"There is a gap in what they say and what they do," said Bhanwar Meghwanshi, author of the book I Could Not Be Hindu: The Story of a Dalit in the RSS, when asked about the recent remarks of Rashtriya Swayamsevak Sangh (RSS) chief Mohan Bhagwat on caste discrimination.
Bhagwat, on Sunday, 5 February, spoke against the idea of high and low in the caste system, saying we need to leave that thought behind. He was speaking at an event in Mumbai celebrating the birth anniversary of saint Ravidas, known as Sant Rohidas in Maharashtra.
"No one is high or low. What the pandits say on the basis of shashtras, is a lie. We have become deluded by getting trapped in the idea of caste superiority and caste hierarchy. This delusion must be eradicated. Our knowledge, our tradition doesn't say this and we should convey that to society."– Mohan Bhagwat
Bhagwat's comments generated sufficient interest in media and civil society because it is rare for an RSS functionary to openly acknowledge the ills of caste system. Earlier RSS chiefs, such as MS Golwalkar, have openly supported the caste system.
Distinguished scholar and author of the book Decoding the RSS, Raosaheb Kasbe, told The Quint,
"Mohan Bhagwat is a clever person. Will Bhagwat answer if Golwalkar supported the caste system? Do you then reject Golwalkar? Lower castes have now become more assertive. They are questioning the system. Why are we deemed as Shudras? Why do your texts like Manusmriti and Ramcharitmanas say insulting things about us? Bhagwat's rhetoric is part of the strategy to calm down women, Dalits, Shudras, Adivasis, and OBCs."
Kasbe further questioned why all RSS chiefs, except one, have been Brahmins, especially Chitpavan Brahmins. Will the next chief be a non-Brahmin? he asked.
"There is nothing new in saying caste discrimination is bad. But what are you going to do to change the situation? Bhagwat's remarks are a strategy to distract people from the unrest around Ramcharitmanas," Meghwanshi said.
RSS and Samrasata
Bhagwat in his address stressed on the dignity of work. He stated that no work is lowly, and that all work should be looked at with equal respect and dignity. He gave the example of Sant Ravidas, and said that Ravidas approached his hereditary occupation of cobbler as selfless service to society.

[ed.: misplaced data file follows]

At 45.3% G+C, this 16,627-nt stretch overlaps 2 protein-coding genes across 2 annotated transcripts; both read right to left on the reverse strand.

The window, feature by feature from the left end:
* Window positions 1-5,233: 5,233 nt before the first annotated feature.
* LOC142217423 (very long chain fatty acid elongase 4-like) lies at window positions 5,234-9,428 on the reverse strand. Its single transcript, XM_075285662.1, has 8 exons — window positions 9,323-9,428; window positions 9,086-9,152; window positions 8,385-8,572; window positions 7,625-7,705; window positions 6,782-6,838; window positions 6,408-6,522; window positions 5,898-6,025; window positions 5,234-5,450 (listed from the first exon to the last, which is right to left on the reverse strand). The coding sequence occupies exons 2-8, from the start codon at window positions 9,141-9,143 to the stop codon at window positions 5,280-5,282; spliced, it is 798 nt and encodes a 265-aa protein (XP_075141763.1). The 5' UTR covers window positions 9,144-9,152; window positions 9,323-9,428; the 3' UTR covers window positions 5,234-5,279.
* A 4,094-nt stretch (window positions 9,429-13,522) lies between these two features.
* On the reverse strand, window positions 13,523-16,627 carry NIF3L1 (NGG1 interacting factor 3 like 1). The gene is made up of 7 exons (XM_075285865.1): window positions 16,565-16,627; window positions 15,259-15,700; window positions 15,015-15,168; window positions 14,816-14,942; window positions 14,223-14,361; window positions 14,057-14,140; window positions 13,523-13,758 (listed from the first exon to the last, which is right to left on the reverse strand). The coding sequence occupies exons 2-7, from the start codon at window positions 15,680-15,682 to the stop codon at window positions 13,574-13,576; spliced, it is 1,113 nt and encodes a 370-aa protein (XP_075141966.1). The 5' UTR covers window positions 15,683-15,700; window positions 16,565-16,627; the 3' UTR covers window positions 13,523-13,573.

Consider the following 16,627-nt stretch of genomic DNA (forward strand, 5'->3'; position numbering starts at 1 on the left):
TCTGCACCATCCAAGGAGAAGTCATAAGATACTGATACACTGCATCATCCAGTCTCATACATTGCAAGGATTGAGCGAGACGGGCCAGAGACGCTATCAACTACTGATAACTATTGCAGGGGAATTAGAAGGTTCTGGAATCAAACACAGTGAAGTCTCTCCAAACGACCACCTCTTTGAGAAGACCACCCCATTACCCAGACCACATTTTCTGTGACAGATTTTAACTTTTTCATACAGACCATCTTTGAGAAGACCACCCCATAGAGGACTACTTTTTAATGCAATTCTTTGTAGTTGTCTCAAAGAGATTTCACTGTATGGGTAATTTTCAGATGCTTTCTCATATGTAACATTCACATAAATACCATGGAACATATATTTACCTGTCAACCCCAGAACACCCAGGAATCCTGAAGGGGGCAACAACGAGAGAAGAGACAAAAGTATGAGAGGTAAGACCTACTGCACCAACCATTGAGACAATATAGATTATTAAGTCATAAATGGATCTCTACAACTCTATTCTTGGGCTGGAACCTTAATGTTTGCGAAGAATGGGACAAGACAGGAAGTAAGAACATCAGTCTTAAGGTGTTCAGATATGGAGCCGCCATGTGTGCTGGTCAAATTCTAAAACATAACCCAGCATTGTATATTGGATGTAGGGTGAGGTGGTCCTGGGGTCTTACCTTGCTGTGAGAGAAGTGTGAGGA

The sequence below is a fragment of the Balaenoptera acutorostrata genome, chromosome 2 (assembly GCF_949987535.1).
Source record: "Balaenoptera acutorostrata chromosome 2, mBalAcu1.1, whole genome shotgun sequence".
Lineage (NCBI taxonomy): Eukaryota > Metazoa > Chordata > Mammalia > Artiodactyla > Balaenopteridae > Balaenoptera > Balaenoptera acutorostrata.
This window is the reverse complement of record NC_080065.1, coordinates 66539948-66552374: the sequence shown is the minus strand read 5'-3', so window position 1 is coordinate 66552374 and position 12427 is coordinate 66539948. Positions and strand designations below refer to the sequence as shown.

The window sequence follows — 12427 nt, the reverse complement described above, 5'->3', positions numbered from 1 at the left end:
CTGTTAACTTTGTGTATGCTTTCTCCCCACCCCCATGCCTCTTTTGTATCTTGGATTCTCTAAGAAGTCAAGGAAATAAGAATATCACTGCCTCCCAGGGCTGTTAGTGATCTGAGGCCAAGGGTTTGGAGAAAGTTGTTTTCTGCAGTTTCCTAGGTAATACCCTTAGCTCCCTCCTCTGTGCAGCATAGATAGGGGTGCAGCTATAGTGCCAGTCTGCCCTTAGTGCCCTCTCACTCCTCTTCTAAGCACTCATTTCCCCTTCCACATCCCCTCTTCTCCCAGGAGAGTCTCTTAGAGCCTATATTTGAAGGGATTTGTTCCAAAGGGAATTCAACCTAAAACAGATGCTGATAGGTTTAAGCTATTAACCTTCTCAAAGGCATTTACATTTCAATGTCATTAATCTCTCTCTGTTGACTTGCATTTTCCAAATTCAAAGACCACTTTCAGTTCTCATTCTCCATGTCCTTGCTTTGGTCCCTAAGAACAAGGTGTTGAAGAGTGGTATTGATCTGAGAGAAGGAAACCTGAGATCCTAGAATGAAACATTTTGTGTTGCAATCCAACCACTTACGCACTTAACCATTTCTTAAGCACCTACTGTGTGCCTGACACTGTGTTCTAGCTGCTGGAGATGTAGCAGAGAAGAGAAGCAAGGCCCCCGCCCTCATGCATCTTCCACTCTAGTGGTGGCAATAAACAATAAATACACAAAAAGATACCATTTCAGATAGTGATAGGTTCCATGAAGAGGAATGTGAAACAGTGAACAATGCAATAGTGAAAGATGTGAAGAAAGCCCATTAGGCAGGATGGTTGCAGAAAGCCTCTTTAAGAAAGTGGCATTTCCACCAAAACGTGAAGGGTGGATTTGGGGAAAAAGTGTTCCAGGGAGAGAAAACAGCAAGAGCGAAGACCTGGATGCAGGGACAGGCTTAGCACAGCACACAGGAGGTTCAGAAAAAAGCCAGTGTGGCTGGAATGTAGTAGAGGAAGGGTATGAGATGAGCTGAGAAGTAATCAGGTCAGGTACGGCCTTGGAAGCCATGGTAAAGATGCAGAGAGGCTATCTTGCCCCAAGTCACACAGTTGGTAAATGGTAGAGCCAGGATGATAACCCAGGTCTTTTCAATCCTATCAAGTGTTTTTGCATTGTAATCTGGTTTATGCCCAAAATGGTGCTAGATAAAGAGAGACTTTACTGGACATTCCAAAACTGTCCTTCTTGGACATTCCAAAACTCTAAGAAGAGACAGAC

"Sant Ravidas had a good hereditary trade. But while doing that business, he didn't worry about income. What does having our own livelihood mean? It is service to the people. Society needs that service and hence we manage to earn. You take the example of a big corporate house or someone working on the street. Society needs their work and hence they manage to keep doing what they do. They get their livelihood in return. It's not a contract, it's their dharma."– Mohan Bhagwat
Meghwanshi said that RSS' samrasata means status quo.
"RSS wants that the society should stay the way it is. Whatever your place is on the varna/caste ladder, you should stay there. Whatever hereditary occupation you are doing, you should keep doing it. Alongside, you should get integrated into the Hindu identity," he stated.
Phule-Ambedkarite activist and scholar Dhammasangini Ramagorakh told The Quint that it is not new for RSS to talk about caste harmony. They don't question caste-based division of work, only say that no one should be looked at as high or low due to their occupation.
"The Phule-Ambedkarite thought insists on redistribution of resources and power. RSS doesn't talk about it at all," she said.
She also questioned the Phule-Ambedkarites who say RSS should burn Manusmriti or appoint a non-Brahmin as its chief.
"They already say Manusmriti is dated. They may even burn it tomorrow. They can also appoint a non-Brahmin as RSS chief. But are they going to change their ideology? Are they going to stop imposing their Hindutva on others?"– Dhammasangini Ramagorakh
She further said that Sangh Parivar's outreach towards marginal sections of society is part of its dual strategy of attracting them towards Brahmanic Hinduism as well as to reap electoral benefits.
Kasbe told The Quint that the Chamar community is spread across India and is one of the largest caste groups in the country and therefore the Sangh Parivar is reaching out to them for political gains.